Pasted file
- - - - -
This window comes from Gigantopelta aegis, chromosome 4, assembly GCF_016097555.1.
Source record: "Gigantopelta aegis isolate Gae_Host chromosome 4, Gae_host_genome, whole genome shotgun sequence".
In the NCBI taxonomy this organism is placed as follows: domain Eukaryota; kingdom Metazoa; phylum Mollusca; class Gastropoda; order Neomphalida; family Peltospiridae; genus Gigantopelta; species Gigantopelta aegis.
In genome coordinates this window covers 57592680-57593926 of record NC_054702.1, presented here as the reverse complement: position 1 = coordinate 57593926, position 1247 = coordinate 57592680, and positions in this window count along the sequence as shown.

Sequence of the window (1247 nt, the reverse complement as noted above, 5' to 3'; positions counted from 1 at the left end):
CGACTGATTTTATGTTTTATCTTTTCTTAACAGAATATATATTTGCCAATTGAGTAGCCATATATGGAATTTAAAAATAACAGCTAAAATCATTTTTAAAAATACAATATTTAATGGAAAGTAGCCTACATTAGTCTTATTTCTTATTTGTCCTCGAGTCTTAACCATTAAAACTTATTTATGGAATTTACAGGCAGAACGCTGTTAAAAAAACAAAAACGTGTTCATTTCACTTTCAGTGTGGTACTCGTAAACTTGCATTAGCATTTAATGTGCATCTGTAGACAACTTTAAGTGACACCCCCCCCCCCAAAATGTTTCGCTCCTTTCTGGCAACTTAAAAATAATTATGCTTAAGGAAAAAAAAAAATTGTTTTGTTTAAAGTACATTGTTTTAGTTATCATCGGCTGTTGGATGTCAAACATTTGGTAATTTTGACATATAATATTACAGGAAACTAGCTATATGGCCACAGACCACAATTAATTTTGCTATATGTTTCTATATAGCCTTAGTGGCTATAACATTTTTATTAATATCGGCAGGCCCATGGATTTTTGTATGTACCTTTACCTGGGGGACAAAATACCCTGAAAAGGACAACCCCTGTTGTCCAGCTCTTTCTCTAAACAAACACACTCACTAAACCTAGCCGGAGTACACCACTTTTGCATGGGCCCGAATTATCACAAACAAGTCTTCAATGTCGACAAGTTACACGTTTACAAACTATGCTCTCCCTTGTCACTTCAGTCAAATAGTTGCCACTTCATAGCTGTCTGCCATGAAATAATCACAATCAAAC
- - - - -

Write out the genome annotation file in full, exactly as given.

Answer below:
This window comes from Gigantopelta aegis, chromosome 4, assembly GCF_016097555.1.
Source record: "Gigantopelta aegis isolate Gae_Host chromosome 4, Gae_host_genome, whole genome shotgun sequence".
In the NCBI taxonomy this organism is placed as follows: domain Eukaryota; kingdom Metazoa; phylum Mollusca; class Gastropoda; order Neomphalida; family Peltospiridae; genus Gigantopelta; species Gigantopelta aegis.
In genome coordinates this window covers 57592680-57593926 of record NC_054702.1, presented here as the reverse complement: position 1 = coordinate 57593926, position 1247 = coordinate 57592680, and positions in this window count along the sequence as shown.

Sequence of the window (1247 nt, the reverse complement as noted above, 5' to 3'; positions counted from 1 at the left end):
CGACTGATTTTATGTTTTATCTTTTCTTAACAGAATATATATTTGCCAATTGAGTAGCCATATATGGAATTTAAAAATAACAGCTAAAATCATTTTTAAAAATACAATATTTAATGGAAAGTAGCCTACATTAGTCTTATTTCTTATTTGTCCTCGAGTCTTAACCATTAAAACTTATTTATGGAATTTACAGGCAGAACGCTGTTAAAAAAACAAAAACGTGTTCATTTCACTTTCAGTGTGGTACTCGTAAACTTGCATTAGCATTTAATGTGCATCTGTAGACAACTTTAAGTGACACCCCCCCCCCCAAAATGTTTCGCTCCTTTCTGGCAACTTAAAAATAATTATGCTTAAGGAAAAAAAAAAATTGTTTTGTTTAAAGTACATTGTTTTAGTTATCATCGGCTGTTGGATGTCAAACATTTGGTAATTTTGACATATAATATTACAGGAAACTAGCTATATGGCCACAGACCACAATTAATTTTGCTATATGTTTCTATATAGCCTTAGTGGCTATAACATTTTTATTAATATCGGCAGGCCCATGGATTTTTGTATGTACCTTTACCTGGGGGACAAAATACCCTGAAAAGGACAACCCCTGTTGTCCAGCTCTTTCTCTAAACAAACACACTCACTAAACCTAGCCGGAGTACACCACTTTTGCATGGGCCCGAATTATCACAAACAAGTCTTCAATGTCGACAAGTTACACGTTTACAAACTATGCTCTCCCTTGTCACTTCAGTCAAATAGTTGCCACTTCATAGCTGTCTGCCATGAAATAATCACAATCAAAC